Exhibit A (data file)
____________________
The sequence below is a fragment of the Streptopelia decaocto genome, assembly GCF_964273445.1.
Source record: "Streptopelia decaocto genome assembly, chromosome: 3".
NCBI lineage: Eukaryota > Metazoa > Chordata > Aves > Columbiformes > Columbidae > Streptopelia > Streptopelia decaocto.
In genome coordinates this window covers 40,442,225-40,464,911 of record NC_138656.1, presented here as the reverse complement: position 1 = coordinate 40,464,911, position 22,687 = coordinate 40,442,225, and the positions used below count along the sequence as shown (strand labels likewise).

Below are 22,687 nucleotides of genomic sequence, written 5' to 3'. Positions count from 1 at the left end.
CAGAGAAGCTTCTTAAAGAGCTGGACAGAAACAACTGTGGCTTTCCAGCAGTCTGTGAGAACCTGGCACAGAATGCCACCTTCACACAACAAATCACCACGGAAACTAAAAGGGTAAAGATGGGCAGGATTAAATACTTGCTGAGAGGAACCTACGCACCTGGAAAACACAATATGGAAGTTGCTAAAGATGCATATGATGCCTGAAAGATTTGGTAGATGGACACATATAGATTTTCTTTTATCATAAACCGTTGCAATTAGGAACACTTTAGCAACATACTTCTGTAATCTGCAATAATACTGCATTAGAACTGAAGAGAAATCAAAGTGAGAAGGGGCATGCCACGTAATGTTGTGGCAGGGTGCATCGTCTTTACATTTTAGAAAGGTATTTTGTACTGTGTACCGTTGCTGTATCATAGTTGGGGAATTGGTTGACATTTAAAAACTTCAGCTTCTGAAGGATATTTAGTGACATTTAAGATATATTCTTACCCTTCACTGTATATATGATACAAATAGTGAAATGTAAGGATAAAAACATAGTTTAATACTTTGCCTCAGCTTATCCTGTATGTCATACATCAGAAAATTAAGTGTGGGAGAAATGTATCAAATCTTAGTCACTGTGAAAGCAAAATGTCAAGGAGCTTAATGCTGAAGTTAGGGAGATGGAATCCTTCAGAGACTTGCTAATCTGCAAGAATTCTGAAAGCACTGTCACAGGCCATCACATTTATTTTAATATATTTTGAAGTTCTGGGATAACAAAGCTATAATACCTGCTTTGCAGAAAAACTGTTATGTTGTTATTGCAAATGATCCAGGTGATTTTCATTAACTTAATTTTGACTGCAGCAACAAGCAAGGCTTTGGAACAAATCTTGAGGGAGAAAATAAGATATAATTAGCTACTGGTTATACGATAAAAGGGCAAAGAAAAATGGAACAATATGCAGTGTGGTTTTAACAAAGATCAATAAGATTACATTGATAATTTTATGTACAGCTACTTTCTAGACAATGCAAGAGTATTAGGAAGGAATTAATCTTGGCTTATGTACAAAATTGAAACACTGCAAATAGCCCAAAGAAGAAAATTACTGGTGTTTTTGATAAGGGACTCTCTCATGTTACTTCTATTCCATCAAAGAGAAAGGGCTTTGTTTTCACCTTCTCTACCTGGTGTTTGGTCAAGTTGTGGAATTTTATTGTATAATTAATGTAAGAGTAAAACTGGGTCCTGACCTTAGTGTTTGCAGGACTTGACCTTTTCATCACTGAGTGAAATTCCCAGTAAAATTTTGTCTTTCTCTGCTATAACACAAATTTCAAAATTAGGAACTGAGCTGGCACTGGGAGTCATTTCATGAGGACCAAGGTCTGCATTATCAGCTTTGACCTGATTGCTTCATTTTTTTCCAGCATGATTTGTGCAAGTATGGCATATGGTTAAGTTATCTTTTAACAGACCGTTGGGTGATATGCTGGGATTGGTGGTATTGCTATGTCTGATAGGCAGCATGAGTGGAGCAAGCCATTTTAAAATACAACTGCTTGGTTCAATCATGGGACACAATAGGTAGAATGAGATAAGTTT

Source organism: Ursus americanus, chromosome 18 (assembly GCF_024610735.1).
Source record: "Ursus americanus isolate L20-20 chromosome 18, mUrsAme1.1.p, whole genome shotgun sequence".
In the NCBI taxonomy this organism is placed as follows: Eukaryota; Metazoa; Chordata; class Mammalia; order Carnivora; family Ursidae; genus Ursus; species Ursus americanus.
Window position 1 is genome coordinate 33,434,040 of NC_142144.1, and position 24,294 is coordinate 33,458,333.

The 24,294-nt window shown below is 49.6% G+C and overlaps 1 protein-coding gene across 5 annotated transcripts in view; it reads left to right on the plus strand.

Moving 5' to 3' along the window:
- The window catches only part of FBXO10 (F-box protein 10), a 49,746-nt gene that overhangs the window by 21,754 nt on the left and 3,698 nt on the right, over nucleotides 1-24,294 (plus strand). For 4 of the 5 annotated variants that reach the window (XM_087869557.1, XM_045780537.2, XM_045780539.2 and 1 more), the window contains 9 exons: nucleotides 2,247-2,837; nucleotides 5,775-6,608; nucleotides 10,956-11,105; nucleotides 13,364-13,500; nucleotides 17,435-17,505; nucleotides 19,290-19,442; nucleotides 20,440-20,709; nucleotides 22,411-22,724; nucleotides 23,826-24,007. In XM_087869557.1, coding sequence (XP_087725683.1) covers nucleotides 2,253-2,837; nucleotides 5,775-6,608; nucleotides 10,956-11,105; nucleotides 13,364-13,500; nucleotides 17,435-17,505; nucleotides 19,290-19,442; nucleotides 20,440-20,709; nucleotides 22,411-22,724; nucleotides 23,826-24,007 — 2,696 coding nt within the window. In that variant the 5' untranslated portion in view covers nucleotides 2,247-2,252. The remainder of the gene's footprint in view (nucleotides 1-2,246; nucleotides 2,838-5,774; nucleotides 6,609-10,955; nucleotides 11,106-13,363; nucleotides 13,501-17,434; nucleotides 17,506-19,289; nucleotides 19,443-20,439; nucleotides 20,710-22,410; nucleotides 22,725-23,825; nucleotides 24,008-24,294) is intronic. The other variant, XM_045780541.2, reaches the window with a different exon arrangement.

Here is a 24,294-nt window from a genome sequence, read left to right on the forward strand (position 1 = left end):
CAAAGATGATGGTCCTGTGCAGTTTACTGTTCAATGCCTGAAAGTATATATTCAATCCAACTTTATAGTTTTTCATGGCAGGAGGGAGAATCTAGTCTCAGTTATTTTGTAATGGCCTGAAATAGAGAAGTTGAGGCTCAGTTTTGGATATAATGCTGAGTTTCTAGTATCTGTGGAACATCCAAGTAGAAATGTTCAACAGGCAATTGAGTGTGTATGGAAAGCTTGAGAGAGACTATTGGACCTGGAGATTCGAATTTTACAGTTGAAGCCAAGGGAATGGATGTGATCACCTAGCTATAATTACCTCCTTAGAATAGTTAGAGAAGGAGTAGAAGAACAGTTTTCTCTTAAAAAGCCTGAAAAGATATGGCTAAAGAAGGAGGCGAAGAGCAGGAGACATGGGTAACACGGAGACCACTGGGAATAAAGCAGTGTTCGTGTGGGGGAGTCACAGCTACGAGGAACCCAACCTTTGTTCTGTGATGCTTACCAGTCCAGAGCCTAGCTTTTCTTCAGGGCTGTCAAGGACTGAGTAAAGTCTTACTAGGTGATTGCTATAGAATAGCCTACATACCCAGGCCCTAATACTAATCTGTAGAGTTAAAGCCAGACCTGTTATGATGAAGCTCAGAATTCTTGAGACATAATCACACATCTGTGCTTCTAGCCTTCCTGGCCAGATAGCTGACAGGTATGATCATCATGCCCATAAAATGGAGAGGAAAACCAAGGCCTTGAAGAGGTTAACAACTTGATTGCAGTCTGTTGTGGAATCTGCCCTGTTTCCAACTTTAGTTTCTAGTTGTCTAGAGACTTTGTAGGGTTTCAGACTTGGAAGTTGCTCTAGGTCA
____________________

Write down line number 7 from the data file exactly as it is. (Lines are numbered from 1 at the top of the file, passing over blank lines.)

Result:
Source organism: Ursus americanus, chromosome 18 (assembly GCF_024610735.1).